Two years ago, tickets to see a home game for the Brooklyn Nets—then playing out their final days in the Prudential Center as the New Jersey Nets—were selling for as little as a single cent on some secondary markets.
Fans might have to dig a bit deeper into their couch cushions this spring.
The Nets won their 14th home game in a row Wednesday night, dispatching the Houston Rockets 105-96 to secure the newly minted franchise’s second playoff berth in as many seasons.
Pitted against one of the Western Conference’s more formidable squads, Brooklyn used a combination of crisp ball movement and intermittently stifling defense en route to yet another win in front of yet another sellout crowd.
What a difference a calendar page makes.
|Happy New Year|
|Oct. 30 - Dec. 31||101.9||106.7||-4.8||10-21|
|Jan. 1 - April 1||106.3||102.1||4.2||30-12|
That drastic disparity is thrown into even starker relief when you look at Brooklyn’s performance in its Barclays Center digs:
|Oct 30. - Dec. 31||104.0||106.1||-2.1||6-9|
|Jan. 1 - April 1||109.8||100.0||9.8||20-2|
It goes without saying that if the Nets have any hope of making some real noise, such home domination must be part and parcel of the playoff protocol.
If the season ended today, Brooklyn would be pitted against the No. 4 seed Chicago Bulls, who ousted the Nets in a seven-game slugfest in last year’s first round.
During that series, the Bulls managed to steal a pair of wins on Brooklyn’s home floor, including the deciding Game 7.
Clearly dismayed by his team’s lackluster performance, owner Mikhail Prokhorov spent the following summer inking a slew of high-profile veterans to bolster Brooklyn’s chops, including Paul Pierce, Kevin Garnett and Andrei Kirilenko.
While Pierce has been a constant staple throughout the 2013-14 season, the latter two have been regularly sidelined, most recently with back and ankle ailments, respectively.
Couple those injuries with the one sustained by Brook Lopez—shelved for the season following a broken foot suffered back in December—you could forgive first-year head coach Jason Kidd for wondering if his rail-thin front line could weather the brunt of the always-brutal NBA schedule.
Instead, the Nets have used a small-ball starting lineup of Deron Williams, Shaun Livingston, Joe Johnson, Pierce and Mason Plumlee to exacting effect, as noted by Bleacher Report’s Joe Flynn. From Kidd:
So we just kind of changed the face of who we play inside and now we've given guys who weren't getting a lot of attempts at the 3. That's probably the thing that has changed with the Nets is that we shuffled different guys and with Paul (Pierce) playing the stretch (power forward), we kind of found our identity at that point.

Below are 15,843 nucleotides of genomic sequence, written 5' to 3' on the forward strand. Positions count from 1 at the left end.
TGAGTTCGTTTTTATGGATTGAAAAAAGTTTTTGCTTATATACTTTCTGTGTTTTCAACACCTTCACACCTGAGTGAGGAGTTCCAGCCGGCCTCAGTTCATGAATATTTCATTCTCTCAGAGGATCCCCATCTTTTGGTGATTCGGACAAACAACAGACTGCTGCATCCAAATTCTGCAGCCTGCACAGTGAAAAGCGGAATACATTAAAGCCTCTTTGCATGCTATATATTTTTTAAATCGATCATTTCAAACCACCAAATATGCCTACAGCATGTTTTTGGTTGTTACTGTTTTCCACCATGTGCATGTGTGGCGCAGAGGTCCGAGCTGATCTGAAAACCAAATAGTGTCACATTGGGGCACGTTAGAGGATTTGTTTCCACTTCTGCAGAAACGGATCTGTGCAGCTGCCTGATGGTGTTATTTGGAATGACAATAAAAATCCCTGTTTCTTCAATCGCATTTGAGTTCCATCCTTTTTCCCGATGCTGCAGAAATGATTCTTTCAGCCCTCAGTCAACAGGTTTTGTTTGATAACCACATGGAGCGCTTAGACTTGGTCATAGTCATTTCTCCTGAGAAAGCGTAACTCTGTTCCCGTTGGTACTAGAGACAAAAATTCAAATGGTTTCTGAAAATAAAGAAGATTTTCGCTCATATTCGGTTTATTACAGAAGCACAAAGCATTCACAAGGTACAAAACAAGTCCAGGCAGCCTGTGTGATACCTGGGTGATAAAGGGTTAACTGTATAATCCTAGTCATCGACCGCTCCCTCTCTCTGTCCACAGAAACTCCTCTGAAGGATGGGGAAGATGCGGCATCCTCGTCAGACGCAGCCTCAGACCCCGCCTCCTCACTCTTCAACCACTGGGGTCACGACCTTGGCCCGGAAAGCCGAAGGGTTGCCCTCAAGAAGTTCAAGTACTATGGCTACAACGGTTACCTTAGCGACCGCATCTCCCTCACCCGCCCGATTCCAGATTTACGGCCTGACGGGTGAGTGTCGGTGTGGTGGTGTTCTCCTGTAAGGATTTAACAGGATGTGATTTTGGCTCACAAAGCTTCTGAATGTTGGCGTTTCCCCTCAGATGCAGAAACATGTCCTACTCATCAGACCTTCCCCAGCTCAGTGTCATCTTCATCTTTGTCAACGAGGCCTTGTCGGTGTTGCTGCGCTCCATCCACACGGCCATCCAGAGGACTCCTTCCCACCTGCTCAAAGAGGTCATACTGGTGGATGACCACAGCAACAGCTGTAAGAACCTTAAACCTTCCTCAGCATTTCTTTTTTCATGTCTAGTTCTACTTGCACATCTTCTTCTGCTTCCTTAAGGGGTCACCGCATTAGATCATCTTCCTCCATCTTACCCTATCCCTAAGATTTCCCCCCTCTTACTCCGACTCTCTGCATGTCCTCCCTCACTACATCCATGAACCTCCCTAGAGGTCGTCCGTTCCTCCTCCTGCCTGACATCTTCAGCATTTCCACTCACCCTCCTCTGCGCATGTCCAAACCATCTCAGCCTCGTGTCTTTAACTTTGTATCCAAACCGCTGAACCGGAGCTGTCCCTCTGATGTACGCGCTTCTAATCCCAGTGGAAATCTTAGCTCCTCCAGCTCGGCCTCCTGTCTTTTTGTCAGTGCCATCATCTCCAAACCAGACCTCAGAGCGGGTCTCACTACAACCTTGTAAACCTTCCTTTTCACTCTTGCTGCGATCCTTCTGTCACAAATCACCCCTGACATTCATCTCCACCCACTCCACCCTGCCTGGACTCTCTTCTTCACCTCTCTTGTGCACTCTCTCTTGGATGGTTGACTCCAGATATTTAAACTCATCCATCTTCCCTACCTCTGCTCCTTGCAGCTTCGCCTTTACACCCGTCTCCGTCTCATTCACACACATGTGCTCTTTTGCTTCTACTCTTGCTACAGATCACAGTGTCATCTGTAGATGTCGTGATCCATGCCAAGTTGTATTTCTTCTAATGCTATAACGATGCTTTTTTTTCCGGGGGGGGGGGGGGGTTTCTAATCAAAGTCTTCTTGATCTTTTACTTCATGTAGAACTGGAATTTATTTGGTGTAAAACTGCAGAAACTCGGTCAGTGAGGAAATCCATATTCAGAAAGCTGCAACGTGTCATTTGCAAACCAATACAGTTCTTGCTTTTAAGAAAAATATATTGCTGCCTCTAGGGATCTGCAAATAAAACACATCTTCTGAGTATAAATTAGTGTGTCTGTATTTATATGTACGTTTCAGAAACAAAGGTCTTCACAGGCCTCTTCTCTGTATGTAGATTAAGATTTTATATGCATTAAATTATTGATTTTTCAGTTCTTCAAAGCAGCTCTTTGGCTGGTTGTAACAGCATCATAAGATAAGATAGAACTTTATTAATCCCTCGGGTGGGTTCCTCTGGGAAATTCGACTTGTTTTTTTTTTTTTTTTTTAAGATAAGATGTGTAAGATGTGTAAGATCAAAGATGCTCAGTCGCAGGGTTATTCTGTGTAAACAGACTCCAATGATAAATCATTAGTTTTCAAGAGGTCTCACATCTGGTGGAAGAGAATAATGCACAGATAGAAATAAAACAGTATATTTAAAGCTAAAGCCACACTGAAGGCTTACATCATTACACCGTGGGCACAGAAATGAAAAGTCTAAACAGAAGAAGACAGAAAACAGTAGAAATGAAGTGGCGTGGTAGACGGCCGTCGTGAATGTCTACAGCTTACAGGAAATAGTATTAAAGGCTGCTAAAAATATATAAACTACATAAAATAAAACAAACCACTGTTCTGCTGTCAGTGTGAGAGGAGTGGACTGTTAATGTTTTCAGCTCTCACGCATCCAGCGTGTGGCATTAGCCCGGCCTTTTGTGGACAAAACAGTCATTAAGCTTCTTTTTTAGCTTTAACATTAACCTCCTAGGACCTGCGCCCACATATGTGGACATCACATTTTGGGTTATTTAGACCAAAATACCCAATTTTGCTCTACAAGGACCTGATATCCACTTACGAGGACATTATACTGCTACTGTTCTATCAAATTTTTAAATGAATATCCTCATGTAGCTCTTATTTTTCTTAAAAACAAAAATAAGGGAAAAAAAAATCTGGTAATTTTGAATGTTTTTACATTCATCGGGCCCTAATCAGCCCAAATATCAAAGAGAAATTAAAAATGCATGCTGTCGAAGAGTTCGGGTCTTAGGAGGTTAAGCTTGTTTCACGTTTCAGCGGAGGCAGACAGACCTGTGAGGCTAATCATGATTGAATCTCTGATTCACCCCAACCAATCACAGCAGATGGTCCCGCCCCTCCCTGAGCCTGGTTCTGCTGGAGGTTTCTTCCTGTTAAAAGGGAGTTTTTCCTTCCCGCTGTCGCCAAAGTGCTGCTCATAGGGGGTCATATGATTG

So too, it appears, has the team’s arena. What at times seemed little more than a sterile, dimly lit totem to the Caligulan excesses of its financiers, Barclays has lately evolved into a consistently vivacious, vocally charged cauldron of home cooking—an atmosphere not unlike that of the much-heralded mecca just a few miles north and west.
At the center of Brooklyn’s steady resurgence: a distinctly us-against-the-world outlook that doesn’t seem to jive with the size of its team’s payroll. Except it’s working, as Bleacher Report’s Zach Buckley recently pointed out:
That's how the most expensive team in NBA history, offseason contenders with as much on-paper talent as anyone, finds itself in the unlikeliest of places: under the radar. The Nets have too much name power, too many zeroes on their financial books to be in this position. With a slew of generational stars on the roster, this group shouldn't have a chip on its shoulder unless billionaire owner Mikhail Prokhorov purchased one for it. Yet the Nets are carrying that chip wherever they go.
If they can stand that angry weight into April, no one—not the Chicago Bulls, Indiana Pacers or Miami Heat—will want to tussle with a team so veteran-laden and, assuming Garnett and Kirilenko can be brought back into the fold, uniquely deep.
And while their owner has proven willing and able to bend the bank for the sake of his team, the Nets ought not take this opportunity for granted.
Indeed, there are only two certainties for Brooklyn going forward: another year for what is, at its core, an aging team, and another heavy tax bill for Prokhorov.
Which is all going a long way to say this may be the best chance they have to make good on his gaudy gamble.
For the moment, however, the focus can—and should—be trained on Tuesday’s accomplishment: a second playoff berth in as many years for a franchise in the midst of forging its own identity.
For a team fast approaching $200 million in payroll, the feat might not seem worthy of added praise. But if Brooklyn's home domination is any kind of postseason bellwether, the Nets could be poised to make far more noise than anyone expects.
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